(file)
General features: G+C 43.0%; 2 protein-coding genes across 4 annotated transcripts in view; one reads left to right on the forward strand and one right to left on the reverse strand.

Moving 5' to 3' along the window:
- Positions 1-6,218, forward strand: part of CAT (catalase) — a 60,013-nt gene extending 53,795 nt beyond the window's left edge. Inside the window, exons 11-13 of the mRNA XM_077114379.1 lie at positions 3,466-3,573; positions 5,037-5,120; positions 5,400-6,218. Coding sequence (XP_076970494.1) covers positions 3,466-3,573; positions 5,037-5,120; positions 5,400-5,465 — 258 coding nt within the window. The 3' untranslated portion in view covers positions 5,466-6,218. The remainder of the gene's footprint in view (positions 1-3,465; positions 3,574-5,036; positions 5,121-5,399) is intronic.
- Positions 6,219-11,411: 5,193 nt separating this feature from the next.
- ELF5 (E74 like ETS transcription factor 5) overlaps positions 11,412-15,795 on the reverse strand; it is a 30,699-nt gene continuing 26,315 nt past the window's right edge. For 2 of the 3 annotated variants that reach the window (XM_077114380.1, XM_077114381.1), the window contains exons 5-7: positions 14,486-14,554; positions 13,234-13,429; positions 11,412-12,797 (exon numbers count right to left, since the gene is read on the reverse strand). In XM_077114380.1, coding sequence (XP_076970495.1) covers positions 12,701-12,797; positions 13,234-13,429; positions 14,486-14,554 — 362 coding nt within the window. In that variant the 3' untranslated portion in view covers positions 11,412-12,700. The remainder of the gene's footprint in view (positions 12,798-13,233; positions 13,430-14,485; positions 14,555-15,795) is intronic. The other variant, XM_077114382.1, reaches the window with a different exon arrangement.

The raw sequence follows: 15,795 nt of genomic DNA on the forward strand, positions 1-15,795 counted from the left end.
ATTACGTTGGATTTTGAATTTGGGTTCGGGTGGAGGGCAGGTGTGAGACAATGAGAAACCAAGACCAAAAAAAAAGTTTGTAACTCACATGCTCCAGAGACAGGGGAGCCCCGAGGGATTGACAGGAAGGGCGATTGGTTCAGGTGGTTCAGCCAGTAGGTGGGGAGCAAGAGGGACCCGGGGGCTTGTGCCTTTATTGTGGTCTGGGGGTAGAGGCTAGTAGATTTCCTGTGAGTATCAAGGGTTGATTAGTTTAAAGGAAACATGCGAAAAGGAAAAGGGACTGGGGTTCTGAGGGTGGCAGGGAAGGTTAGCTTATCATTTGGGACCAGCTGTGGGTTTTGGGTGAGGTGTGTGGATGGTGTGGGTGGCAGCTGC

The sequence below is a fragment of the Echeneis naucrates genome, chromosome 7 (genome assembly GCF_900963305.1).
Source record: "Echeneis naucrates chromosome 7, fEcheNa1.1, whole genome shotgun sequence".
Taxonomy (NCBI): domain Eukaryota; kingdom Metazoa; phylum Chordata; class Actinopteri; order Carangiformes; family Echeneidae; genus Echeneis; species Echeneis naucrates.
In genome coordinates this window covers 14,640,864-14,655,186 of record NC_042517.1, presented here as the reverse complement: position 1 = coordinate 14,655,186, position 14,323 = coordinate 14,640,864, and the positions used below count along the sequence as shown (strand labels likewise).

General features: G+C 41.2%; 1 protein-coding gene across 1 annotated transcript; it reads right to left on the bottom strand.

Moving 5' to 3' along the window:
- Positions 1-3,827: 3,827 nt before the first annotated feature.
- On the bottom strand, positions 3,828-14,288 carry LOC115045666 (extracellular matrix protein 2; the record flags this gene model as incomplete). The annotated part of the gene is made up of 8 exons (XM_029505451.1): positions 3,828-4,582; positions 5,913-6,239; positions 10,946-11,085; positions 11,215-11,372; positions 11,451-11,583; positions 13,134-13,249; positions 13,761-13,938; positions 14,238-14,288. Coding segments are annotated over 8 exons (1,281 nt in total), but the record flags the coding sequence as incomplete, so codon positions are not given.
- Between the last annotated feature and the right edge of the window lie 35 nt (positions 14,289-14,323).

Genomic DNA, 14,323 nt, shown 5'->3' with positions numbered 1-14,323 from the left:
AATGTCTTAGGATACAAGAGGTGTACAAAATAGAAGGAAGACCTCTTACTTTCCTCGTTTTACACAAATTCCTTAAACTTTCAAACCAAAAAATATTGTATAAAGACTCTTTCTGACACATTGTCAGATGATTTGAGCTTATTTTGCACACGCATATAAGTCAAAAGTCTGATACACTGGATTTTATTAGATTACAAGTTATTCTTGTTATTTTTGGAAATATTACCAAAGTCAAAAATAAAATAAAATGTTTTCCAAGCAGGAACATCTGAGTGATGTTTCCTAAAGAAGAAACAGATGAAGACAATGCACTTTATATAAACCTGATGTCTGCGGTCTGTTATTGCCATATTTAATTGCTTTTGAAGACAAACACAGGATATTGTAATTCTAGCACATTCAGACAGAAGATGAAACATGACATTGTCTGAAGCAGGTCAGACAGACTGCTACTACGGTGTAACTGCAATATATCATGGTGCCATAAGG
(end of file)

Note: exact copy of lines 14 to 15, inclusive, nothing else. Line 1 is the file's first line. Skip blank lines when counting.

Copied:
- Positions 1-3,827: 3,827 nt before the first annotated feature.
- On the bottom strand, positions 3,828-14,288 carry LOC115045666 (extracellular matrix protein 2; the record flags this gene model as incomplete). The annotated part of the gene is made up of 8 exons (XM_029505451.1): positions 3,828-4,582; positions 5,913-6,239; positions 10,946-11,085; positions 11,215-11,372; positions 11,451-11,583; positions 13,134-13,249; positions 13,761-13,938; positions 14,238-14,288. Coding segments are annotated over 8 exons (1,281 nt in total), but the record flags the coding sequence as incomplete, so codon positions are not given.